Monthly Archives: November 2011

Lost Generation(s)?

As the reality of austerity cuts and high unemployment for the foreseeable future takes hold across Southern Europe, its worth asking just what is going to happen to the millions of young people entering the labor force at this moment and in the years until the region can get back on its feet. While the numbers of unemployed across the region are dispiriting, the numbers among the young are terrifying, reaching nearly 45 percent in some corners of the Northern Mediterranean. Its difficult to see how this situation will remedy itself in the near future – even if the economies of Greece, Italy and Spain rebound quicker than predicted, labor laws in the region still tend to favor older workers, with the young and energetic left to scramble for the short-term contracts that leave them with little choice and even less stability. Making matters still worse is a region top-heavy with aged populations who will be difficult to convince that the safety nets they expected to enjoy all their professional lives are barely possible even in good times and pure fantasy in an environment when the workforce meant to pay for it can’t seem to find a job to  pay for an apartment, let alone their retirement. Its going to take some tough and unpopular choices and sacrifice all around and in the long run, its going to take a wave of leadership that can convince those with the reigns to loosen their grips and hand them over to a younger work force who can do more than just sustain.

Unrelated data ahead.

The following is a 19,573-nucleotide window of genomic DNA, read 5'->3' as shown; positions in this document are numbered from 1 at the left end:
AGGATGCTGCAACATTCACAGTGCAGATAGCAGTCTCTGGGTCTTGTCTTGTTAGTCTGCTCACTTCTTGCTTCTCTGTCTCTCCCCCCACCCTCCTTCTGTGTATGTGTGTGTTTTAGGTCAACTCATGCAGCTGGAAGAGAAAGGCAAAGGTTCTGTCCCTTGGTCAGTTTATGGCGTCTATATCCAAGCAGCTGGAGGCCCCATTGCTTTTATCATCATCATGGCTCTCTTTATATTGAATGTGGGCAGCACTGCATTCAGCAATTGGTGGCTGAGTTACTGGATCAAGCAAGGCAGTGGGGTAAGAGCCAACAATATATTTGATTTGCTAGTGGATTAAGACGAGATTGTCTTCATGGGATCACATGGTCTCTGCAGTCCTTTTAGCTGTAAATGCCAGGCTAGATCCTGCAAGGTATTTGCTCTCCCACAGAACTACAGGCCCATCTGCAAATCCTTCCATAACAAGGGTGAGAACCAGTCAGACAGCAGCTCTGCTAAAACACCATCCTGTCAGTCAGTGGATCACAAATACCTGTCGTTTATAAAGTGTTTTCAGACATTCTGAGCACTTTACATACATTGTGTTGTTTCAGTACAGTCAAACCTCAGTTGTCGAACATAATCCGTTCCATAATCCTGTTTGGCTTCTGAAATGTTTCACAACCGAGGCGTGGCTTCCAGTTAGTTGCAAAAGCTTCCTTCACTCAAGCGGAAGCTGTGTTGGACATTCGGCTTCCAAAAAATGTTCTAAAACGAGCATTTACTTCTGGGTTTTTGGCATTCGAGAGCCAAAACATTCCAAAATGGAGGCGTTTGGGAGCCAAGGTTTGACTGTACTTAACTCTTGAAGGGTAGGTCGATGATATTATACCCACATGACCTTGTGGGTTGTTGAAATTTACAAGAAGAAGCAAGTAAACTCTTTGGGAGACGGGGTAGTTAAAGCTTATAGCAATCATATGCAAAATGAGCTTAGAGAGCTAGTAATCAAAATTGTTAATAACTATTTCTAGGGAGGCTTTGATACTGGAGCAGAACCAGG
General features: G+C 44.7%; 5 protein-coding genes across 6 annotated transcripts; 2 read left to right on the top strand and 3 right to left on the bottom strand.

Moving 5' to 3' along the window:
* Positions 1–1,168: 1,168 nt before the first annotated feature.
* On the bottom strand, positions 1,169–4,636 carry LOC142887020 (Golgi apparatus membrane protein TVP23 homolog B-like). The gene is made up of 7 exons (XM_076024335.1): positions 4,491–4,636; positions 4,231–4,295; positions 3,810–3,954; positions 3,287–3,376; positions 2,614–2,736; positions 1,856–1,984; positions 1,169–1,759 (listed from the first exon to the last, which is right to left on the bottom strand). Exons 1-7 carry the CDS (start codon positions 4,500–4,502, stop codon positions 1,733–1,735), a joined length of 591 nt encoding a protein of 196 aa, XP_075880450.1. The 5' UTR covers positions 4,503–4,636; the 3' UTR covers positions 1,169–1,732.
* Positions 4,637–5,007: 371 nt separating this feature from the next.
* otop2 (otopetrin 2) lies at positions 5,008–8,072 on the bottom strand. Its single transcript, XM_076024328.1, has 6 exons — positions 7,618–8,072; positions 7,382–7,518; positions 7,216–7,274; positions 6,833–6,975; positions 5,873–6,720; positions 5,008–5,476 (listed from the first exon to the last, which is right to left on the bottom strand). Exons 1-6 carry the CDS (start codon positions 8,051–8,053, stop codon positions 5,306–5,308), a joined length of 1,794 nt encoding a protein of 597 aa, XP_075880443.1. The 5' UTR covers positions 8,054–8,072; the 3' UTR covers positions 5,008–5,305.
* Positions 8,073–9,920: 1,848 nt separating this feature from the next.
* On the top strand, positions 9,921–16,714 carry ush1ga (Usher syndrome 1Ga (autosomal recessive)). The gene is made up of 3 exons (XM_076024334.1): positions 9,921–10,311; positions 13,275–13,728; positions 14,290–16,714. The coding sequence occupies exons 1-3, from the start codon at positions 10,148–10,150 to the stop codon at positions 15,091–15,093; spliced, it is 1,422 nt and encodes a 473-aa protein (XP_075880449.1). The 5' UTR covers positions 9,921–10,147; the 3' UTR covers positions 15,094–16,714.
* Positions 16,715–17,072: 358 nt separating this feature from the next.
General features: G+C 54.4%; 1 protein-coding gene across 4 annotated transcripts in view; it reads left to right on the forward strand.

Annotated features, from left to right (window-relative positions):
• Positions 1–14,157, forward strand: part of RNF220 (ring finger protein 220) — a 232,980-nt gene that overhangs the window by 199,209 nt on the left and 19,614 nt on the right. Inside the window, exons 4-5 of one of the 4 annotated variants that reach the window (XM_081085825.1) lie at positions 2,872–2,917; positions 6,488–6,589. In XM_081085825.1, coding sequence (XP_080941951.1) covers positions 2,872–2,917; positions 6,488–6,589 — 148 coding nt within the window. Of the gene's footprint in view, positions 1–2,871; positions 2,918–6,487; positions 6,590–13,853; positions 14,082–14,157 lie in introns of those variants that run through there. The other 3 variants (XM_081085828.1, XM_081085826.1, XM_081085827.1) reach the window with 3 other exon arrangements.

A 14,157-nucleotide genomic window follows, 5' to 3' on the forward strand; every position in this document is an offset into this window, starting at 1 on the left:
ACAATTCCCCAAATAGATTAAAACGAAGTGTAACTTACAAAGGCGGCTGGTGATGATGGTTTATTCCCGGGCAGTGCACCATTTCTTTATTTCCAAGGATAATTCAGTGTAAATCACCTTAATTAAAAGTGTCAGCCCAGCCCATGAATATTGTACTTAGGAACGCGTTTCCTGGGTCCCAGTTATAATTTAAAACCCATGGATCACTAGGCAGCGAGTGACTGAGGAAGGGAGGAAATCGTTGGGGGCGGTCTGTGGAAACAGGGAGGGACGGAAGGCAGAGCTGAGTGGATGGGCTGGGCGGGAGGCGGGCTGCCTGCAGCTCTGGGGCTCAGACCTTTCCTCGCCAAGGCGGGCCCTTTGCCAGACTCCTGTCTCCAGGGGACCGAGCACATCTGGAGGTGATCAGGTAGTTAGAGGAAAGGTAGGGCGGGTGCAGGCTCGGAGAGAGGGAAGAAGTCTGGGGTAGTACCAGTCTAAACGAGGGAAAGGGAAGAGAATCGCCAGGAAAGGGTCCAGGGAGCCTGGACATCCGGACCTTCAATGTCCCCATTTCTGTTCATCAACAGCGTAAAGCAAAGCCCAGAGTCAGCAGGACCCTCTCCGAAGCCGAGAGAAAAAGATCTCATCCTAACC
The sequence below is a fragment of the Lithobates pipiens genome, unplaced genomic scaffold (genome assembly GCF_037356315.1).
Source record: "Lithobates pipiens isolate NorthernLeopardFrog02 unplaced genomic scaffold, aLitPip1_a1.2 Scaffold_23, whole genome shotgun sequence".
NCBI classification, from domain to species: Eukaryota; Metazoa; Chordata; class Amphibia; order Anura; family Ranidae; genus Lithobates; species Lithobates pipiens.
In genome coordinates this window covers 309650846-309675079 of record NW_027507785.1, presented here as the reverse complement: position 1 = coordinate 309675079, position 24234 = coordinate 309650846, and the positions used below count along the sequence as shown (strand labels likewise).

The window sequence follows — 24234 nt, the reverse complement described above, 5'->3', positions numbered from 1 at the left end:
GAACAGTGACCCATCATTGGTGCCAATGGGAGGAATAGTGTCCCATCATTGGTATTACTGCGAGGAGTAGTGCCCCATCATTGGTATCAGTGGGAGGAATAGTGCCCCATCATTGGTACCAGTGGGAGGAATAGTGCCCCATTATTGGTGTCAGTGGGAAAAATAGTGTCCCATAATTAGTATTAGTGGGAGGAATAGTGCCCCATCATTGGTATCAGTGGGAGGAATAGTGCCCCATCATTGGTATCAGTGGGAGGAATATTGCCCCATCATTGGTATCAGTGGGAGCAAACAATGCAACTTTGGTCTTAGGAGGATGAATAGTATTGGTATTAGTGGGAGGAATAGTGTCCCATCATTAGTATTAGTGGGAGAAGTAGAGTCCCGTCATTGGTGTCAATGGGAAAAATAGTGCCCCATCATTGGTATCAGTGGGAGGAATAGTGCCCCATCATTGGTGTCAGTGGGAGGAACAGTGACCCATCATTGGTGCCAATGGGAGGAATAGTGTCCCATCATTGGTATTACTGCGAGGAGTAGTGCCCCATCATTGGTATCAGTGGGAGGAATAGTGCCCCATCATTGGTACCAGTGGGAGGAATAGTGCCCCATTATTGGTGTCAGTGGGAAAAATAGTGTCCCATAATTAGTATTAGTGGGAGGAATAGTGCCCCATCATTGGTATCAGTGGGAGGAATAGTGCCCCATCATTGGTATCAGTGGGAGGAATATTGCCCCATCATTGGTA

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Understanding Why the EU Matters to You?

In a seemingly endless quest to understand the myriad links between financial and government institutions across the world that have led us so closely to the precipice over the last few years, I have started gathering the best content I could find that explain these connections and just why someone in San Francisco should care about the state of banks in Athens, or someone in Kansas City should care about the well being of the Euro. First up is BBC’s Euro Debt Web, detailing what’s owed and to who when it comes to the European Union and beyond. Second comes The New York Times, Its All Connected – a pleasant enough bubble graph if you don’t pay attention to what its all about, outlining the debt exposure for EU countries and their debtors.

Updates to follow.


Election Day Hangover – Spanish Resaca Pt. 2

Forty eight hours on and the narrative that’s emerging is, I am certain, not quite what the conservatives may have hoped for. Yes, the new government has officially been chosen and yes, they have the largest Parliamentary majority that anyone can remember but any hopes that a Rajoy-led transition would calm the markets and give investors some semblance of confidence as debt yields shot up to a 14 year high this morning, making Spanish debt nearly impossible to sustain should this continue. Rajoy, it seems, will have to do more than just show up to make much of a dent in the current wave of uncertainty about Spain’s ability to weather the storm and bounce back in the coming weeks. In the meantime, we get lukewarm reactions from across the globe that amount to “congratulations, welcome to the top, now do something dammnit”.